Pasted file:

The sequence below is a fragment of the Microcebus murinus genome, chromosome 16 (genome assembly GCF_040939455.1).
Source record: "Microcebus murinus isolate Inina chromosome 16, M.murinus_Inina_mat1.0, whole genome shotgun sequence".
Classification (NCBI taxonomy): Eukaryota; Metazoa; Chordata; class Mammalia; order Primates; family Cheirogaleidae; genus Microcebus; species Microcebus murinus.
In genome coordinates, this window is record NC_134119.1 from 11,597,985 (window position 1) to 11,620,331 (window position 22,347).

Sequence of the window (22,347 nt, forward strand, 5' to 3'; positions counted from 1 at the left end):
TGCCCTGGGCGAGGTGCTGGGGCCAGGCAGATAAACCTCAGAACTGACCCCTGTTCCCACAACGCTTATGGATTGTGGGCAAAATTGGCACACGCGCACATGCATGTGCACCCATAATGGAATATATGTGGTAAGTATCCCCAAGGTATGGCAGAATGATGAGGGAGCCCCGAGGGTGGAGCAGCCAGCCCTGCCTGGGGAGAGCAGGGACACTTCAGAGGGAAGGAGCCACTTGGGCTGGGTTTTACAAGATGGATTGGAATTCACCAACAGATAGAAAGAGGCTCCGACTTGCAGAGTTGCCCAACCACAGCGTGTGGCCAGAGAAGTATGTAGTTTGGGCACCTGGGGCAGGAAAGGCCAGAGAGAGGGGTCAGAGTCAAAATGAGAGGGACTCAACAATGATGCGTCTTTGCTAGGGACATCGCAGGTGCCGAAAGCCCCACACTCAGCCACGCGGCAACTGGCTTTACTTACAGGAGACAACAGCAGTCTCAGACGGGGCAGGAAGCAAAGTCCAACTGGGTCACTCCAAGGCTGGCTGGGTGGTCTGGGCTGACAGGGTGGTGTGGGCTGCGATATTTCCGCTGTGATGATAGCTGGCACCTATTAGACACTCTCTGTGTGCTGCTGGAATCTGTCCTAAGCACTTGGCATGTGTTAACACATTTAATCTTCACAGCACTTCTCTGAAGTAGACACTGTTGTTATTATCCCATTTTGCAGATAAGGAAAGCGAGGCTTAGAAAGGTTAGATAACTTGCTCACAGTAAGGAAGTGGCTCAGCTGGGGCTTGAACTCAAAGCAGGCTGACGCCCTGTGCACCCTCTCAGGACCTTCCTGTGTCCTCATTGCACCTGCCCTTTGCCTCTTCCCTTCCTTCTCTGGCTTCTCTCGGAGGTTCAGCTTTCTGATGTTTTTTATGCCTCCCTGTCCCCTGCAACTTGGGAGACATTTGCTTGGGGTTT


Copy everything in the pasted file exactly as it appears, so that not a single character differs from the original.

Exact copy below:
The sequence below is a fragment of the Microcebus murinus genome, chromosome 16 (genome assembly GCF_040939455.1).
Source record: "Microcebus murinus isolate Inina chromosome 16, M.murinus_Inina_mat1.0, whole genome shotgun sequence".
Classification (NCBI taxonomy): Eukaryota; Metazoa; Chordata; class Mammalia; order Primates; family Cheirogaleidae; genus Microcebus; species Microcebus murinus.
In genome coordinates, this window is record NC_134119.1 from 11,597,985 (window position 1) to 11,620,331 (window position 22,347).

Sequence of the window (22,347 nt, forward strand, 5' to 3'; positions counted from 1 at the left end):
TGCCCTGGGCGAGGTGCTGGGGCCAGGCAGATAAACCTCAGAACTGACCCCTGTTCCCACAACGCTTATGGATTGTGGGCAAAATTGGCACACGCGCACATGCATGTGCACCCATAATGGAATATATGTGGTAAGTATCCCCAAGGTATGGCAGAATGATGAGGGAGCCCCGAGGGTGGAGCAGCCAGCCCTGCCTGGGGAGAGCAGGGACACTTCAGAGGGAAGGAGCCACTTGGGCTGGGTTTTACAAGATGGATTGGAATTCACCAACAGATAGAAAGAGGCTCCGACTTGCAGAGTTGCCCAACCACAGCGTGTGGCCAGAGAAGTATGTAGTTTGGGCACCTGGGGCAGGAAAGGCCAGAGAGAGGGGTCAGAGTCAAAATGAGAGGGACTCAACAATGATGCGTCTTTGCTAGGGACATCGCAGGTGCCGAAAGCCCCACACTCAGCCACGCGGCAACTGGCTTTACTTACAGGAGACAACAGCAGTCTCAGACGGGGCAGGAAGCAAAGTCCAACTGGGTCACTCCAAGGCTGGCTGGGTGGTCTGGGCTGACAGGGTGGTGTGGGCTGCGATATTTCCGCTGTGATGATAGCTGGCACCTATTAGACACTCTCTGTGTGCTGCTGGAATCTGTCCTAAGCACTTGGCATGTGTTAACACATTTAATCTTCACAGCACTTCTCTGAAGTAGACACTGTTGTTATTATCCCATTTTGCAGATAAGGAAAGCGAGGCTTAGAAAGGTTAGATAACTTGCTCACAGTAAGGAAGTGGCTCAGCTGGGGCTTGAACTCAAAGCAGGCTGACGCCCTGTGCACCCTCTCAGGACCTTCCTGTGTCCTCATTGCACCTGCCCTTTGCCTCTTCCCTTCCTTCTCTGGCTTCTCTCGGAGGTTCAGCTTTCTGATGTTTTTTATGCCTCCCTGTCCCCTGCAACTTGGGAGACATTTGCTTGGGGTTT